The Bob Wickersham-directed 1947 Color Rhapsody Cockatoos for Two was one of the last cartoons produced by the Screen Gems studio. Bob Clampett claimed to have written this one (along with Swiss Tease and Boston Beanie) while he was the studio’s “story editor/creative consultant”.
Clampett’s involvement is pretty self-evident. Mr. Sidney of 531 Greenstreet (a Peter Lorre caricature voiced by Stan Freberg) is tired of rich food and craves a “new taste sensation”. He receives word that his friend Hermosa Redondo is sending him a rare $57,000 pet cockatoo (only insured for $56,000). While Sidney eagerly awaits the new arrival, a homeless homing pigeon (voiced by storyman Cal Howard) sees this as an opportunity to get himself room and board by posing as an imposter. Naturally, the bird is ignorant of the devious intentions behind a six-course meal and Turkish bath.
The creepy Columbia WTF vibe™ is not absent, but there’s a sense of coherency in Cockatoos, and the others Clampett claimed to have written, that is lacking in all of the studio’s other cartoons of the period. This film at least tries to have a story and gags that make logical sense. Cartoons like Mother Hubba-Hubba Hubbard or Wacky Quacky (with its jaw-dropping rip-off of Daffy Duck) are as close to pure stream of consciousness as you can get for a 1940s cartoon.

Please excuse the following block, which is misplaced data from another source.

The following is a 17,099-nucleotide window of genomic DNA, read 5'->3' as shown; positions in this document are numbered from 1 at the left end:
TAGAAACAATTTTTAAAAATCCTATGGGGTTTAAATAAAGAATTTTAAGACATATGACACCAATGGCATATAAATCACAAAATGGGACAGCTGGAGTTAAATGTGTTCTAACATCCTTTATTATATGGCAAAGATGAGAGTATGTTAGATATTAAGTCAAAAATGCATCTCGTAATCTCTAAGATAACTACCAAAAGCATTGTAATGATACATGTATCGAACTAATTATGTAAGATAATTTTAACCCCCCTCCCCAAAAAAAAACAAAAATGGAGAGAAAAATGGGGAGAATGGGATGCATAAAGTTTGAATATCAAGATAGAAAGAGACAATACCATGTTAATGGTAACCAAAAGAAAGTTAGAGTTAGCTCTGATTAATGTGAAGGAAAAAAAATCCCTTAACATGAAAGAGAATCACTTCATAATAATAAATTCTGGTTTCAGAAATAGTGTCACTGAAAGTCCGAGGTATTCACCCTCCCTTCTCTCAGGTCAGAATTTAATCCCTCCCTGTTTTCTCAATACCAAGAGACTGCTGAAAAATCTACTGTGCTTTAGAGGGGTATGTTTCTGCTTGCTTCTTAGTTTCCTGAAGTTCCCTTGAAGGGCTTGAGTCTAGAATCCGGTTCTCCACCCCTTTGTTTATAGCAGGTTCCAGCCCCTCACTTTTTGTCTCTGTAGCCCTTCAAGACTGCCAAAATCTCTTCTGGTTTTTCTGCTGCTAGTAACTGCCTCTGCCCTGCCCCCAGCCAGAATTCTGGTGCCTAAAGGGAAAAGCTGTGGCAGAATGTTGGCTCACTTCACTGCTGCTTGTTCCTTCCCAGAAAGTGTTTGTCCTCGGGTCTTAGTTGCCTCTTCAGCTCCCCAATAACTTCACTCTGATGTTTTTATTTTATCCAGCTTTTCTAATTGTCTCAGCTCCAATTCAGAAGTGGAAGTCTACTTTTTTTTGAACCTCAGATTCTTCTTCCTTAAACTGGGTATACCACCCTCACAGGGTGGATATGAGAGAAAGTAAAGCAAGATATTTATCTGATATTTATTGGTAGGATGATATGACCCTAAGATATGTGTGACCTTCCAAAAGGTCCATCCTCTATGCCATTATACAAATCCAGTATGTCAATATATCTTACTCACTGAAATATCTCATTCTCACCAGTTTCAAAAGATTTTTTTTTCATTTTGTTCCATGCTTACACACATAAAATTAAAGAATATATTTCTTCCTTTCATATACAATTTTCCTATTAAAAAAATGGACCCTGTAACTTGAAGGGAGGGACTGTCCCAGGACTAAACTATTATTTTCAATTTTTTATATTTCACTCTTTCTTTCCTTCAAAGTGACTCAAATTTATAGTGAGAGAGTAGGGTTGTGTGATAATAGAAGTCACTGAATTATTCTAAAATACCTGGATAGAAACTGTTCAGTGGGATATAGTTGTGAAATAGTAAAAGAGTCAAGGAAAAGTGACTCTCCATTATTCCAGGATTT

Cockatoos is one of several Columbia/Screen Gems cartoons Sony claims to have either incomplete or zero elements on. The only version available for years was a B/W 16mm print, a transfer of which is embedded below.
I am convinced that this and most of the others Sony claims to be missing are still in their vaults unlabeled and unidentified. Columbia had the worst track record for preserving their material. Several cartoons, live-action shorts, serials, and movies from the immediate post-war era are still at large. (It’s even rumored that particular elements of the wonderful fairy-tale film noir Gilda, one of their most popular titles, were missing for years.)
Fortunately, such is no longer the case for Cockatoos for Two. I was able to recently acquire a very rare original 35mm IB Technicolor nitrate print, which is on its way to a storage facility for safe keeping. I couldn’t send it off without making a fresh transfer for myself, so here are some tantalizing screen grabs from this extremely rare cartoon. I also hope that this helps end the ‘debates’ over what raw transfers of 1940s Technicolor cartoons are ‘supposed’ to look like. But that’s hoping for too much.
Saludasth-and-meatballsth ’till next time, pals…
Special thanks to Steve Stanchfield, Jerry Beck, and Fredrik Sandström for their help.